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Looking Back at My 2011 Predictions

{ Posted on Dec 31 2011 by Marcus Alston }
Categories : Personal Finance

I made few New Year’s predictions at the end of 2010 for 2011.  So how did I do?

I predicted the following for 2011:

1.  The stock market will continue to grow, but at levels lower than the double digit levels in 2010.

While it was a slight mixed bag, I was pretty on the money here, although this was a pretty safe bet.  For 2011, the Dow–the largest index- grew by 5.53%, the Nasdaq went down 1.8% and the S&P 500 was essentially unchanged at 0%.

2.  Unemployment will go down significantly.

I was wrong here and too optimistic.  When I made my prediction, the data I had was from November 1, 2010, the US unemployment rate 9.8%.  The unemployment rate at end of 2011 (taken as of January 1, 2012) was 9.3%.  That’s not the big change I was predicting which I thought would be at least a point.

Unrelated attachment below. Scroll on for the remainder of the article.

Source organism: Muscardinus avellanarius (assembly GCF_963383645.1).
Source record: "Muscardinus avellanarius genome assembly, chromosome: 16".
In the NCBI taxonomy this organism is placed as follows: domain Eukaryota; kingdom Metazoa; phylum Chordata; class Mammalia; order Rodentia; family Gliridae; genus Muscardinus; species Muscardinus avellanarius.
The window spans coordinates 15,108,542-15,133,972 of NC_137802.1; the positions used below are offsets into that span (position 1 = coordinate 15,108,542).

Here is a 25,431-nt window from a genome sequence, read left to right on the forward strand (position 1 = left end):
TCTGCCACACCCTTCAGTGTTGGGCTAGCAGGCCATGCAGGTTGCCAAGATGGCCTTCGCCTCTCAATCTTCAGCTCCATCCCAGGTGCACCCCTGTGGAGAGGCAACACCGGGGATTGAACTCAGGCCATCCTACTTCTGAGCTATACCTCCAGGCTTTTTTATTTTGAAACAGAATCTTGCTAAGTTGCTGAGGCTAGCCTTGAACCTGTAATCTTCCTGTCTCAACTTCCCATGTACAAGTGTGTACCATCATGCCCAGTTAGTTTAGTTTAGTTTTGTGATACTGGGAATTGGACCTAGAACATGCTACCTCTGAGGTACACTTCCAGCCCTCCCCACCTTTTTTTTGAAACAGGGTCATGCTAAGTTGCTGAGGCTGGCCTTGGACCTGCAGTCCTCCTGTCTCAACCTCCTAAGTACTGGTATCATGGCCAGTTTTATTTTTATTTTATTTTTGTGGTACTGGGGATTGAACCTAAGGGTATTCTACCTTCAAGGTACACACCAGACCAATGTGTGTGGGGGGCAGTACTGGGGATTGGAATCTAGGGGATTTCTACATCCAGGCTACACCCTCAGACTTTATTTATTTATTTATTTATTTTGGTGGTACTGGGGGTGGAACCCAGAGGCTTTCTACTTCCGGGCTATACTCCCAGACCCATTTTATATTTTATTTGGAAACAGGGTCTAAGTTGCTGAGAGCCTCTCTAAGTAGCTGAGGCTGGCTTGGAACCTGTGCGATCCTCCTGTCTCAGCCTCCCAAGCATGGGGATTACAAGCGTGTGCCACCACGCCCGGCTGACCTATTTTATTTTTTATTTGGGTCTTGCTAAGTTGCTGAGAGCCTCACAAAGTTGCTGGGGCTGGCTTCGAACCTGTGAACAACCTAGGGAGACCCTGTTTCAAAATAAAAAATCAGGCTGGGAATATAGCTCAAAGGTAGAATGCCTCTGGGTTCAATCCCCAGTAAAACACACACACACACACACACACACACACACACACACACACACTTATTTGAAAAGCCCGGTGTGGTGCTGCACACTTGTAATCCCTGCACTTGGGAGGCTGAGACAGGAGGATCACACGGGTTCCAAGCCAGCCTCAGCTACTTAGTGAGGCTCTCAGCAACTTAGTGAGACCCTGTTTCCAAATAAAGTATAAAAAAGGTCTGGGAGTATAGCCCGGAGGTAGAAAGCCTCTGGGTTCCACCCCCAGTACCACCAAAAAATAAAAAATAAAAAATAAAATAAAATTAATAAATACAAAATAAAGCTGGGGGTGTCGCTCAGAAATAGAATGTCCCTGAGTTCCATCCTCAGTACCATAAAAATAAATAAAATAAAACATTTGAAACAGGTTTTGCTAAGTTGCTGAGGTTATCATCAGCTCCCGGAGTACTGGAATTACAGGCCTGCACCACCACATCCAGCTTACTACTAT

3.  Health care reform will show tangible financial benefits at the end of the year

I don’ think there is enough data here, but certainly those with pre-existing conditions and young adults who can stay on their parents health plan longer if they don’t already have a job that provides health insurance have benefited well.

4.  Credit card companies will shape up more and back off their legal ways to gauge consumers.

The May 2009 Credit Card Accountability Responsibility and Disclosure Act (CARD Act) is slowly starting to have an impact.

It is comprehensive credit card reform legislation that aims “…to establish fair and transparent practices relating to the extension of credit under an open end consumer credit plan, and for other purposes.  It looks to curb how credit cards companies can charge consumers,  including repricing and overlimit fees.

One provision of the Card Act has changed the way people under the age of 21 can obtain a credit card.  For instance, if someone under the age of 21 wants a credit card, he or she must either have a cosigner who is over the age of 21 or demonstrate an ability to repay the debt.

Some states have also passed tougher regulations against credit card companies such as the State of New Jersey.  It passed the Credit Card Solicitation Act in May 2010.  Under the New Jersey Act, credit card companies are allowed to visit a college campus only after registering with the educational institution. Another provision of the act prohibits the credit card companies from offering incentives such as gifts and to explain the difference between introductory and normal rates.

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